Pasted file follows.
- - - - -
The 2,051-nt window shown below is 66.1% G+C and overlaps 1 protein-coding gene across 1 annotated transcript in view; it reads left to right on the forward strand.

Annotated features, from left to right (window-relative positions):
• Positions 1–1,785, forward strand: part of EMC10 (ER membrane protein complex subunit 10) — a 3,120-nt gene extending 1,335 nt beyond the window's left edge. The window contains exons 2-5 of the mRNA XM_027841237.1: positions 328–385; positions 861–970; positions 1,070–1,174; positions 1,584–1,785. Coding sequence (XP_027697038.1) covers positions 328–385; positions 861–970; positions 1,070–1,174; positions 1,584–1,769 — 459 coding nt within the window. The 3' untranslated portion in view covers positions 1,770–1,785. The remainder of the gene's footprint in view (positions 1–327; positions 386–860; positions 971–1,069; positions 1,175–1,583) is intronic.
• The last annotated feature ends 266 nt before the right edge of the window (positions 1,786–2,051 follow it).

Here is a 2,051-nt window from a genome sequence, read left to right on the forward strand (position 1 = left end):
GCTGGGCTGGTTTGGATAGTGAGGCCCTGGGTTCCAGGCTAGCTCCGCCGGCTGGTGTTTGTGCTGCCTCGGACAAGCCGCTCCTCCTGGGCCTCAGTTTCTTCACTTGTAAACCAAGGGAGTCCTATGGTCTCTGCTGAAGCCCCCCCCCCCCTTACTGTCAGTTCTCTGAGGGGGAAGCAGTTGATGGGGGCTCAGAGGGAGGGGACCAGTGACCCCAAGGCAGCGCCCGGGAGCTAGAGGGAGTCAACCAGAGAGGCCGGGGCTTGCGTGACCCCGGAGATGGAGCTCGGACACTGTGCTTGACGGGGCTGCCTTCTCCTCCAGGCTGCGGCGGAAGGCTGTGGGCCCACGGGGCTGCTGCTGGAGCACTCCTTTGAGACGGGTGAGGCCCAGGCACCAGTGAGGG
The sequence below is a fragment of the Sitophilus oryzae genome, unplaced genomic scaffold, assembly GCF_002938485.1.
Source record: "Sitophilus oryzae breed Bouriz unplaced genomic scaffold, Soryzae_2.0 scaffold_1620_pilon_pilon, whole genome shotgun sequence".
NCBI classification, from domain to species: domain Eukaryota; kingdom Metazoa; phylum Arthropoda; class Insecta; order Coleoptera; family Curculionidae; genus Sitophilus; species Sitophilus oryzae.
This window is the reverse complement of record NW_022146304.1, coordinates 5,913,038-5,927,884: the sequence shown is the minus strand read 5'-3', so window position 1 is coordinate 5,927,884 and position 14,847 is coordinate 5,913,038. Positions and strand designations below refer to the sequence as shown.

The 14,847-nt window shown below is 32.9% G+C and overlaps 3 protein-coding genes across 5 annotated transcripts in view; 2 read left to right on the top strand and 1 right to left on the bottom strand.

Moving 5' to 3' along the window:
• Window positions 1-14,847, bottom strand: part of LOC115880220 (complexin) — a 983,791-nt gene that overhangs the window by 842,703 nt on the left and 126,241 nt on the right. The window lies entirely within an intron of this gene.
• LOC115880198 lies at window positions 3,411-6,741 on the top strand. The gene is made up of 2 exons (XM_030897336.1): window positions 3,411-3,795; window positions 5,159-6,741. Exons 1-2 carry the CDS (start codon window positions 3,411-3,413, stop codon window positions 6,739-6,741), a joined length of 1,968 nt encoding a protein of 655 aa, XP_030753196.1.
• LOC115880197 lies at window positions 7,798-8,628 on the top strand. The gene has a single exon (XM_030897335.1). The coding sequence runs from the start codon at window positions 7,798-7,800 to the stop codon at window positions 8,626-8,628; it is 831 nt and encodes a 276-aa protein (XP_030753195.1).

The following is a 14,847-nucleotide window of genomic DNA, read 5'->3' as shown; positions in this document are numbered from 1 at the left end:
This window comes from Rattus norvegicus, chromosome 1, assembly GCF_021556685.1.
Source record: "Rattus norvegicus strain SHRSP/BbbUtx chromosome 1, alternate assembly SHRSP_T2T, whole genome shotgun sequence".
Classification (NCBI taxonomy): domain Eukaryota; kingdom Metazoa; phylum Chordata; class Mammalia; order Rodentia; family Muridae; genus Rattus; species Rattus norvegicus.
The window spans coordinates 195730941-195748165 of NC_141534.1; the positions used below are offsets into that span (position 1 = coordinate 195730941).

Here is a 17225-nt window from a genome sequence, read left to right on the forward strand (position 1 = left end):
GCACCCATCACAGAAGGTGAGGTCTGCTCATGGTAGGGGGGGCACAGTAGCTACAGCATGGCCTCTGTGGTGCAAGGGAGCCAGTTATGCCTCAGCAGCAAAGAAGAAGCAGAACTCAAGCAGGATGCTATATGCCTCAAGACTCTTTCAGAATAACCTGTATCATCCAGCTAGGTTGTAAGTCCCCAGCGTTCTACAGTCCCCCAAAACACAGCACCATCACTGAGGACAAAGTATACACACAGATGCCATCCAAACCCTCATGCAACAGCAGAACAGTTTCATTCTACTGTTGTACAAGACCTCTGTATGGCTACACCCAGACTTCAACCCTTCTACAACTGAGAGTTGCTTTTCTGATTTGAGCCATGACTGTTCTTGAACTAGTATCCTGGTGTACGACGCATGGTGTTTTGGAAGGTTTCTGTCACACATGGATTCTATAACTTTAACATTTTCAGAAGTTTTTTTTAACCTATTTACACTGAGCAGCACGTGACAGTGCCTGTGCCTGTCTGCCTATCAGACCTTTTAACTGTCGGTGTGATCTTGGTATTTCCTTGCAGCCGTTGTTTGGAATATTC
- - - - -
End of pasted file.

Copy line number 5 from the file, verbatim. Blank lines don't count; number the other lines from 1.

Here is a 2,051-nt window from a genome sequence, read left to right on the forward strand (position 1 = left end):